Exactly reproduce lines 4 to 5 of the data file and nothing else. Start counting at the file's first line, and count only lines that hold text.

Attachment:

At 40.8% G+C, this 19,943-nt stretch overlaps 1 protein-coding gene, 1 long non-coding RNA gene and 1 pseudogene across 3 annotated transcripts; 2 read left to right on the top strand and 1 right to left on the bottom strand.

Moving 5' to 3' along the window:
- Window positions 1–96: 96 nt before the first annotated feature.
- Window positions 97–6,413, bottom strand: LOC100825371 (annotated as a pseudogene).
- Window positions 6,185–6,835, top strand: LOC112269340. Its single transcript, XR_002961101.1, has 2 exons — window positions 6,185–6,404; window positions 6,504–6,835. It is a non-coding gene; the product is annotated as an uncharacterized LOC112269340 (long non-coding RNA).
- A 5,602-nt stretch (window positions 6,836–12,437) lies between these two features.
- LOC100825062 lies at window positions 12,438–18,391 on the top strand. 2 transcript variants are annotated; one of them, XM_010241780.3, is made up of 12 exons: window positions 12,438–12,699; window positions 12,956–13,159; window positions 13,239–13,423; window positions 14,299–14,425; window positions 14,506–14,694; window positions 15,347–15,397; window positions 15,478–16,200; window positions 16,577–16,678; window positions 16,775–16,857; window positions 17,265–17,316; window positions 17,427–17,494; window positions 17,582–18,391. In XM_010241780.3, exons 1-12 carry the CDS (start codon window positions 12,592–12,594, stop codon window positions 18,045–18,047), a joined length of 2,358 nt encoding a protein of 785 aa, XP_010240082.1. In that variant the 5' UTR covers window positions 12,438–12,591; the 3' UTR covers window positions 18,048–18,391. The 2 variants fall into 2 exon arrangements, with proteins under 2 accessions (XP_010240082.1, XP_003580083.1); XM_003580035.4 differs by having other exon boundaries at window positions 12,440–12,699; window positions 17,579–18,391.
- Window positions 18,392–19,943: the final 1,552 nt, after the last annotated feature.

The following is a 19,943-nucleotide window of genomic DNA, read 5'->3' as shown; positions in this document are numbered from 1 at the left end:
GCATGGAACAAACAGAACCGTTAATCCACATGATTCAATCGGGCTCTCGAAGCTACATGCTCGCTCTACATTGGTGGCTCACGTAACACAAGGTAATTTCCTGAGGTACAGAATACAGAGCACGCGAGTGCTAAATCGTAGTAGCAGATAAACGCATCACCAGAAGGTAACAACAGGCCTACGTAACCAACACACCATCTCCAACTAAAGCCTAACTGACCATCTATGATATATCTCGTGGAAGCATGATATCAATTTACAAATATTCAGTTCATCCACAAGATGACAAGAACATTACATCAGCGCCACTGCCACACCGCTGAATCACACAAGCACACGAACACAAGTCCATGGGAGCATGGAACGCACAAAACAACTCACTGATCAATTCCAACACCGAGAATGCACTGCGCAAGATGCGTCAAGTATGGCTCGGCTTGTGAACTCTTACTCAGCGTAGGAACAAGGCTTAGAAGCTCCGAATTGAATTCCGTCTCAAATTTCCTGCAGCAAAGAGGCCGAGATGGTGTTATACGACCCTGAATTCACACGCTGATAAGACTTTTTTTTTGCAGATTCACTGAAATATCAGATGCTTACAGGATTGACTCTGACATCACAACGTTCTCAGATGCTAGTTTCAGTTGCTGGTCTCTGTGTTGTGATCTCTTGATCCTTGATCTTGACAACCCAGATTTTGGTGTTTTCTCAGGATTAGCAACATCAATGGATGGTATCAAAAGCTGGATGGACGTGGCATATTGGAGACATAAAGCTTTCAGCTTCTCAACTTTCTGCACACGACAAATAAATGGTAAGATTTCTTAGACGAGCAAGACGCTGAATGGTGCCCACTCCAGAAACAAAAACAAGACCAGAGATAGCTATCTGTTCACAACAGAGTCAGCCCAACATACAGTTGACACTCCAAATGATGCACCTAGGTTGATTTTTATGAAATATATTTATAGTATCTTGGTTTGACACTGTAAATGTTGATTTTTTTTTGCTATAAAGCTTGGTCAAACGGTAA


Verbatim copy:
- Window positions 97–6,413, bottom strand: LOC100825371 (annotated as a pseudogene).
- Window positions 6,185–6,835, top strand: LOC112269340. Its single transcript, XR_002961101.1, has 2 exons — window positions 6,185–6,404; window positions 6,504–6,835. It is a non-coding gene; the product is annotated as an uncharacterized LOC112269340 (long non-coding RNA).